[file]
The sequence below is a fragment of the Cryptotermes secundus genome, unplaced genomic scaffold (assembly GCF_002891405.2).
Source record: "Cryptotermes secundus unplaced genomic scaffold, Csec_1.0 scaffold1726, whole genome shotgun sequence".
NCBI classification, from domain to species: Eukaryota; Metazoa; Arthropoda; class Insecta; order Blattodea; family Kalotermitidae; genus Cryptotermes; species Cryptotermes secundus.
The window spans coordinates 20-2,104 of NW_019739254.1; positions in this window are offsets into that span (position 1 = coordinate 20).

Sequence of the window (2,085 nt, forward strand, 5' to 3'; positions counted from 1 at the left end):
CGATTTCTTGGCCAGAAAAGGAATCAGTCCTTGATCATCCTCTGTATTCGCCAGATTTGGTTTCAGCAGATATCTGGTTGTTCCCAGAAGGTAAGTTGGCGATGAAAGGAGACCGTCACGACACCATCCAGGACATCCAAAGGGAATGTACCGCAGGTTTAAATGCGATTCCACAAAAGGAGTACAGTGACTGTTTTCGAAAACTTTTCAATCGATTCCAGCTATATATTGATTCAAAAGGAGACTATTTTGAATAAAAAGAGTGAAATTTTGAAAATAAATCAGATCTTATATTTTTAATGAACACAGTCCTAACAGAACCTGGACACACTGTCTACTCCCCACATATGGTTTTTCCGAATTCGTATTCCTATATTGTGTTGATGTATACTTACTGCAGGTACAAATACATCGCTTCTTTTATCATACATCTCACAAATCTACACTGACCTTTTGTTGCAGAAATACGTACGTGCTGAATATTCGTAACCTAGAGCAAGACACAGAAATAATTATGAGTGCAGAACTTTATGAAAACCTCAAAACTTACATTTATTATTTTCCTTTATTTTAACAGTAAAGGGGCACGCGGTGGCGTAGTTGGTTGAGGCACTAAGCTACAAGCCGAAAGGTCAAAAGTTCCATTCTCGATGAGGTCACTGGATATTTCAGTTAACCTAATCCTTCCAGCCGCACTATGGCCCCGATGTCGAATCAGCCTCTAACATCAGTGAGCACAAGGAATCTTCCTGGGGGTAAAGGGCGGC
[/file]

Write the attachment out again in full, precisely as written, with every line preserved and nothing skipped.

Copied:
The sequence below is a fragment of the Cryptotermes secundus genome, unplaced genomic scaffold (assembly GCF_002891405.2).
Source record: "Cryptotermes secundus unplaced genomic scaffold, Csec_1.0 scaffold1726, whole genome shotgun sequence".
NCBI classification, from domain to species: Eukaryota; Metazoa; Arthropoda; class Insecta; order Blattodea; family Kalotermitidae; genus Cryptotermes; species Cryptotermes secundus.
The window spans coordinates 20-2,104 of NW_019739254.1; positions in this window are offsets into that span (position 1 = coordinate 20).

Sequence of the window (2,085 nt, forward strand, 5' to 3'; positions counted from 1 at the left end):
CGATTTCTTGGCCAGAAAAGGAATCAGTCCTTGATCATCCTCTGTATTCGCCAGATTTGGTTTCAGCAGATATCTGGTTGTTCCCAGAAGGTAAGTTGGCGATGAAAGGAGACCGTCACGACACCATCCAGGACATCCAAAGGGAATGTACCGCAGGTTTAAATGCGATTCCACAAAAGGAGTACAGTGACTGTTTTCGAAAACTTTTCAATCGATTCCAGCTATATATTGATTCAAAAGGAGACTATTTTGAATAAAAAGAGTGAAATTTTGAAAATAAATCAGATCTTATATTTTTAATGAACACAGTCCTAACAGAACCTGGACACACTGTCTACTCCCCACATATGGTTTTTCCGAATTCGTATTCCTATATTGTGTTGATGTATACTTACTGCAGGTACAAATACATCGCTTCTTTTATCATACATCTCACAAATCTACACTGACCTTTTGTTGCAGAAATACGTACGTGCTGAATATTCGTAACCTAGAGCAAGACACAGAAATAATTATGAGTGCAGAACTTTATGAAAACCTCAAAACTTACATTTATTATTTTCCTTTATTTTAACAGTAAAGGGGCACGCGGTGGCGTAGTTGGTTGAGGCACTAAGCTACAAGCCGAAAGGTCAAAAGTTCCATTCTCGATGAGGTCACTGGATATTTCAGTTAACCTAATCCTTCCAGCCGCACTATGGCCCCGATGTCGAATCAGCCTCTAACATCAGTGAGCACAAGGAATCTTCCTGGGGGTAAAGGGCGGC